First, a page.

Our educational system pales in comparison to high achieving countries. Our educational system has stopped being competitive. Our educational system and its non-competitive mentality is root cause for our inability to be a manufacturing leader in today's global economy. Our primary and secondary schools are controlled by thousands of local 'boards of education' who are then overseen by State Boards and other governing bodies. Anyone, without any educational qualification, can be publicly elected to a school board. This entire system is full of non-productive and unaccountable bureaucracy. Our teachers, within primary and secondary education, are poorly paid and, unfortunately, most don't deserve anything more. Their standards are minimal; their teaching abilities are sedentary; their ill-prepared to help students close the international knowledge gap; and, they have no accountability other than to a school administration, a localized school board, and a union or association who simply have no understanding of what it takes to succeed in today's competitive world. Our high school football, basketball and baseball teams, both boys and girls, are world class; too bad our educational system isn't. Our higher educational institutions are still world class loaded with foreign students desiring the best education in the world in the areas of business, engineering and medicine while American students pursue non-business, non-science and non-engineering type curriculums.

In the past 10 years, 1994-2004 the population growth rate for youth ages 5-19 was higher in the United States than in Canada, France, Germany, Italy, Russia, the UK and Japan. Only 65% of U. S. children ages 3 to 5 were enrolled in center-based preprimary and primary education in 2001, a rate that was lower than the rates of all G8 countries with the exception of Canada. Yet in the same year almost 25% of U.S. 18 to 29 year olds were enrolled in higher education, the highest enrollment rate among those same countries. And of that number, only 7% in the general field of engineering, manufacturing and construction, according to the National Center for Education Statistics. Another example of this up-side-down system is the language instruction does not reflect today's realities. Over one million students in U.S. schools study French, a language spoken by 80 million people with fewer than 40,000 students that study Chinese, a language spoken by 1.3 billion people. The statistics available simply tell the tell.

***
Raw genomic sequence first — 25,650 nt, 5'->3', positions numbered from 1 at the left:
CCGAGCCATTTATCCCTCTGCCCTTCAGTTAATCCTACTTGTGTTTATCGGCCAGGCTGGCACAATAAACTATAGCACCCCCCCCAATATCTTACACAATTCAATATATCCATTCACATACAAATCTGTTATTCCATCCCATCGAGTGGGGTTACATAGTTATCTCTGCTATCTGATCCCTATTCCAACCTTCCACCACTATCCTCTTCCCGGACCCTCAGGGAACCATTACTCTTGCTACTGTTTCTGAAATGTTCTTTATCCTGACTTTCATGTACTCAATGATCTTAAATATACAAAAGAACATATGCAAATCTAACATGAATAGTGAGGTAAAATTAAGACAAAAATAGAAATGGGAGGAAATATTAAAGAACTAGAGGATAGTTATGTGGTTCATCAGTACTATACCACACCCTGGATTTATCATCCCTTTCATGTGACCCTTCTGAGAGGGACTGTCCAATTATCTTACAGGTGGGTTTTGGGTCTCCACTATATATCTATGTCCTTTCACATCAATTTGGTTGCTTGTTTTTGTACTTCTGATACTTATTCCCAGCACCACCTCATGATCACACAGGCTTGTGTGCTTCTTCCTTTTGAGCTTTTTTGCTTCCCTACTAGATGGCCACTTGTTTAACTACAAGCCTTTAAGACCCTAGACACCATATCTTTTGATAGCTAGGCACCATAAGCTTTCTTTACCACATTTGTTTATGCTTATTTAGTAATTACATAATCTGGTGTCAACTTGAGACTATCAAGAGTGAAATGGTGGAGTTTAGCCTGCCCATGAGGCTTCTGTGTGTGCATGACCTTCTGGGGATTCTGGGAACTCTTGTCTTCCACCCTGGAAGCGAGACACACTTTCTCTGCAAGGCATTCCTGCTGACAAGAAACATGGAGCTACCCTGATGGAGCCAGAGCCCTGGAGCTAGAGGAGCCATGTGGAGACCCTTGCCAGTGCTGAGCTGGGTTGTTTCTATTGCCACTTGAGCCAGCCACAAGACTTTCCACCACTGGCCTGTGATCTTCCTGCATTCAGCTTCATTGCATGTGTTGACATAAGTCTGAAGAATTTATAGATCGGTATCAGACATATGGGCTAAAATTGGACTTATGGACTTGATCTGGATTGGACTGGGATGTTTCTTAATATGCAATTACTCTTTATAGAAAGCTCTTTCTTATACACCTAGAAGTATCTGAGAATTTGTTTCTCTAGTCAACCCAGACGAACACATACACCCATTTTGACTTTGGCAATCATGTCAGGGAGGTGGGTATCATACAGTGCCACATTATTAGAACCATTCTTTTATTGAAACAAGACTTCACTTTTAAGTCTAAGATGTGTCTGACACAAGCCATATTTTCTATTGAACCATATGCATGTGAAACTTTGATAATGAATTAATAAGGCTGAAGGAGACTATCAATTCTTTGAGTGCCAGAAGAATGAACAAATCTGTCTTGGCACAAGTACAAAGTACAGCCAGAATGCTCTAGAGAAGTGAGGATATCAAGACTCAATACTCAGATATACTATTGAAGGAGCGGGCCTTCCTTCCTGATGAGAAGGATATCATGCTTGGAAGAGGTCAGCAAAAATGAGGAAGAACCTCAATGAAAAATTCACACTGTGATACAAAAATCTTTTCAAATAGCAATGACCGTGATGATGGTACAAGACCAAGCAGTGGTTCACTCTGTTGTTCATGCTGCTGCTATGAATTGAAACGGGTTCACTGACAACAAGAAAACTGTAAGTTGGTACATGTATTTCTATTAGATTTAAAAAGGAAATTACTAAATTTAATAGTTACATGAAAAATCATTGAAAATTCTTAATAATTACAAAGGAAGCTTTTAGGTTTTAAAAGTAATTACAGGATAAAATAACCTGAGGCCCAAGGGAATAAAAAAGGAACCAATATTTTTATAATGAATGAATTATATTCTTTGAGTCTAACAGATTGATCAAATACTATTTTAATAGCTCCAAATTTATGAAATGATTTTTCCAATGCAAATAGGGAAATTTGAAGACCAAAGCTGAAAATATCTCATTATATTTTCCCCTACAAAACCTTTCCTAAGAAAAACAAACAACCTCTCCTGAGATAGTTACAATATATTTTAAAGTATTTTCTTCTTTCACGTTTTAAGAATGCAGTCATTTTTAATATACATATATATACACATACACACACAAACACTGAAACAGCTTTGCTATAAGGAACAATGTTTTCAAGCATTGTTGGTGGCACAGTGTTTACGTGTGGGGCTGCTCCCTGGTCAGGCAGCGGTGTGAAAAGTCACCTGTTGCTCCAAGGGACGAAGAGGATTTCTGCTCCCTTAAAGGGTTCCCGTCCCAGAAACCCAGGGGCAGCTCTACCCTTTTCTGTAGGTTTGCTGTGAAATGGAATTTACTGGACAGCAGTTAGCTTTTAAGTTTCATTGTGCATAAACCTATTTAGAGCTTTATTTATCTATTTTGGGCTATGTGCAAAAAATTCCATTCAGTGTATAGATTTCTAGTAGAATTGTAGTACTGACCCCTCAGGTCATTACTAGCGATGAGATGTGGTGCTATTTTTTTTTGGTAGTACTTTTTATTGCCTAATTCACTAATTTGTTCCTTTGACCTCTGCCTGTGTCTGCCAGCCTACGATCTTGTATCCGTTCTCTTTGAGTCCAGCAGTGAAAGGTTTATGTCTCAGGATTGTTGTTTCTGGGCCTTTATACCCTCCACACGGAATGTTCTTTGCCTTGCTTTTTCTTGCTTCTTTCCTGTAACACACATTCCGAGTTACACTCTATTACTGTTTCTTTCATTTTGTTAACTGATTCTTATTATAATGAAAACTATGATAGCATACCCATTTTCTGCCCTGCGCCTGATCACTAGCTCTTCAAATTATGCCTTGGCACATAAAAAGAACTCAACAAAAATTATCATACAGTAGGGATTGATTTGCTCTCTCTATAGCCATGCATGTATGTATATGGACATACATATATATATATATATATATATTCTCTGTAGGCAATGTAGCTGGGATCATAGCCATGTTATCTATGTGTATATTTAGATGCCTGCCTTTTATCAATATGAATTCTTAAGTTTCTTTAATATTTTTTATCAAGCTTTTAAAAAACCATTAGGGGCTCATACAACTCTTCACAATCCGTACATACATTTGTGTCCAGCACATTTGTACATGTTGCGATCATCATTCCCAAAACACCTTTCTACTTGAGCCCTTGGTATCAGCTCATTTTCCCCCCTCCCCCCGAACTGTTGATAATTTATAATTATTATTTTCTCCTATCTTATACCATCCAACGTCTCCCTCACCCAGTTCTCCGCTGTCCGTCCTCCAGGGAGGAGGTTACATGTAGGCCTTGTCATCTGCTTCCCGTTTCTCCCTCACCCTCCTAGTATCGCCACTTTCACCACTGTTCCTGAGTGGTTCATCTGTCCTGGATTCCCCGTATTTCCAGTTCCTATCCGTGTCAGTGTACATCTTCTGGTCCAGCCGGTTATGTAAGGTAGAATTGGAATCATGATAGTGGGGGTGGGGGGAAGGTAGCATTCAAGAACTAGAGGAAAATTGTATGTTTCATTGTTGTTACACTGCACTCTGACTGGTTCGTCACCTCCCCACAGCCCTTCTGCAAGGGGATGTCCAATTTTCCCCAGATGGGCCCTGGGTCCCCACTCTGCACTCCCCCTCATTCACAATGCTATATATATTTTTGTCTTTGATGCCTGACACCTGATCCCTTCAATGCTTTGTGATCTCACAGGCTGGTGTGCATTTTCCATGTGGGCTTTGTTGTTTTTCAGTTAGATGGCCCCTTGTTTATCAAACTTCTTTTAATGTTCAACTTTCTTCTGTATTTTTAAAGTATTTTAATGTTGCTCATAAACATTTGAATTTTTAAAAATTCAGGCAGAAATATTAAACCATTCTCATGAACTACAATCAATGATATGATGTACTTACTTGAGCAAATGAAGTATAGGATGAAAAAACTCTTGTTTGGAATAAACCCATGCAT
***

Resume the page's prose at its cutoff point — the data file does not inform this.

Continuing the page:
It isn't a question of expenditures per student anymore than it is inner-city versus suburban curriculum or 'red states' versus 'blue states'. Its a fundamental organizational development problem that needs total revision starting with the local boards of education, the accountability of teachers, curriculums reflecting world importance, involvement of parents and implementation of standards without exception.

You can build walls around this country and tout protectionism, decry the global economy, and wish it was the decade of the 70's, but it isn't. It's the 21st century; it's the Global age; so, stop whining about the Global economy, deminishing manufacturing and resurgence of foreign countries and start implementing corrective action, acknowledging the real world, and, just possibly, we can regain world prominence, even on a higher level, through an educated workforce with a productive competitive outlook.